Rupert Everett, Bo Burnham, Play About BBC Crisis Set for Edinburgh Fringe Festival

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Rupert Everett.

The world's largest arts fest will offer a record 2,871 shows this year and include appearances from Salman Rushdie and Tig Notaro, and a stage adaptation of "The Shawshank Redemption."

LONDON – The Edinburgh Festival Fringe is scheduled to kick off on Friday with a lineup that includes a record 2,871 shows and such big names as Rupert Everett, Salman Rushdie and U.S. comedy stars Rob Delaney and Bo Burnham.

The program of this year's edition of the world's largest arts festival also includes Making News, a play about last fall's BBC crisis, and a stage adaptation of The Shawshank Redemption, starring British comic Omid Djalili.

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The Fringe, whose lineup once again features comedy shows, plays, musical performances, dance and other stage shows, runs through Aug. 26.

Everett will come to the Scottish capital to present his second volume of memoirs, "Vanished Years," which follows his first volume, "Red Carpets and Other Banana Skins." The Edinburgh program lists the book reading and conversation under the title "Rupert Everett: Tales from the Darkly Funny Side of Showbusiness" and promises stories about such things as "stalking Ian McKellen and partying with Madonna."

Rushdie, the author of "The Satanic Verses," will appear at the Fringe to discuss his career and memoir.

Meanwhile, Making News comes from Labour Party politician and writer Robert Khan and Tom Salinsky and tackles the crisis at the BBC. Premiering in Edinburgh, it takes place "over 24 hours in a BBC news room on a day when the top story might be a scandal involving the BBC itself," the show website says. "Phill Jupitus plays the director general, trying and failing to keep his journalists -- including stand-ups Sara Pascoe and Liam Williams -- out of the headlines," the festival's description says. "Any resemblance to actual events or persons, alive or dead, is entirely intentional."

Among other stage shows, Shawshank Redemption sees Djalili star as Red, and Three Lions will poke fun at England's failed bid to host the 2018 World Cup and the roles played in the bid by three famous supporters -- star player David Beckham, British prime minister David Cameron and Prince William.

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Among U.S. comics performing in Edinburgh this year are Rob Delaney, who will appear for two nights, 22-year-old YouTube/stand-up wunderkind Bo Burnham, whose 2010 Edinburgh debut drew much buzz and who, this year, is returning with his new show "What," New Yorker Michael Che, who is a writer on Saturday Night Live and is making his Fringe and U.K. debut, and political stand-up Lee Camp, who will perform his program "Destruction! Distraction! Evolution?"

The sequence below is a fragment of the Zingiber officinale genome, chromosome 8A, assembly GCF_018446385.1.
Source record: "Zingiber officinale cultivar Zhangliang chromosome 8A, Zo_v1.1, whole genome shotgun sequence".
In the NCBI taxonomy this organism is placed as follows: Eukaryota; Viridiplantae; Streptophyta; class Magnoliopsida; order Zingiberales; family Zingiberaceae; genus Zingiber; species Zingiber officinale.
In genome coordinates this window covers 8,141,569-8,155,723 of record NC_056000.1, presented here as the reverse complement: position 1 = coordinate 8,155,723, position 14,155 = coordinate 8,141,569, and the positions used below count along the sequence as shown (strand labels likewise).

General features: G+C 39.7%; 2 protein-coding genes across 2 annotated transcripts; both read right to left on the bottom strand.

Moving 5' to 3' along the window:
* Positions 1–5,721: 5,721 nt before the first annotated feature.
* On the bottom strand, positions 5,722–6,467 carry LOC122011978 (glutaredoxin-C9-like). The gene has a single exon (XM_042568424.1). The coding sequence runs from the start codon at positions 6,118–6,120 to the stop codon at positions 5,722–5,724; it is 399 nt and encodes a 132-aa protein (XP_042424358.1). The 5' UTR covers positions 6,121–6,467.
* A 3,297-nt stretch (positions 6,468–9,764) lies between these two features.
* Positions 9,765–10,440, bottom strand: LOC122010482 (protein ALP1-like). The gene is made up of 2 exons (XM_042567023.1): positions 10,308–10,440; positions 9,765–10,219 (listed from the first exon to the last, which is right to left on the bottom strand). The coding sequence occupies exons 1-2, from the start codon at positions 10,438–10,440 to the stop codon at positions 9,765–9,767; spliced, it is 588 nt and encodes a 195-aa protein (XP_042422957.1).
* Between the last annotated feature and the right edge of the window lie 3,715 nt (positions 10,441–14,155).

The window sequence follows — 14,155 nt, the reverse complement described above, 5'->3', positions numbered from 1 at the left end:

Other U.S. comics set to hit the Fringe circuit are a first-ever U.K. performance by Tig Notaro with her show "Boyish-Girl Interrupted" and Al Lubel, who will perform his program, "Mentally Al," in his Edinburgh debut. 

Other well-known performers and material this year include Australian comic Adam Hills, who has been on U.K. TV and is a veteran of the Just for Laughs comedy festival in Montreal, who will present his new show "Happyism," and "Dustpan Odyssey," an adaptation of Homer’s Odyssey from puppet master Philippe Genty.

Also, the Royal Conservatoire will perform its version of "Avenue Q," and Game of Thrones actress Gemma Whelan will star in the premiere of Philip Ridley's new play Dark Vanilla Jungle, which is about a girl's craving for family and home. Plus, writer and producer John Lloyd, the man behind cult TV puppet comedy Spitting Image, will bring his first solo comedy show to the Fringe. It is entitled "Liff of Qi," a reference to two previous projects and Life of Pi.

Overall, Fringe organizers promise a festival that is "bigger, better and brighter than ever before." This year's number of shows marks a 6.5 percent increase from last year’s program, which saw attendance hurt temporarily by the London 2012 Summer Olympics.

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One of the biggest venues at the Edinburgh Festival Fringe, McEwan Hall, is back after a two-year hiatus for repairs, plus organizers added new venues.

Said Kath Mainland, CEO of the Edinburgh Festival Fringe Society: "The Edinburgh Festival Fringe is not just important for being the largest arts festival in the world, or for being completely open access -- although those things are profoundly important -- but more important for being the most wonderful event, created by the spontaneous freedom of expression of tens of thousands of creative souls from all over the world, from all walks of life, at all stages of their careers and representing all art forms."

Comedy makes up 33 percent of the lineup this year, theater 29 percent and music 14 percent, according to organizers.

A recent impact study found that the Fringe, which was founded in 1947, annually generates around $218 million (£142 million) for the Edinburgh and Scottish economy.

Last year's Fringe featured David Hasselhoff, Eddie Izzard, Jimmy Carr and a one-man show from a former U.K. tabloid reporter who had given testimony at the Leveson Inquiry following the phone-hacking scandal. 

E-mail: Georg.Szalai@THR.com
Twitter: @georgszalai

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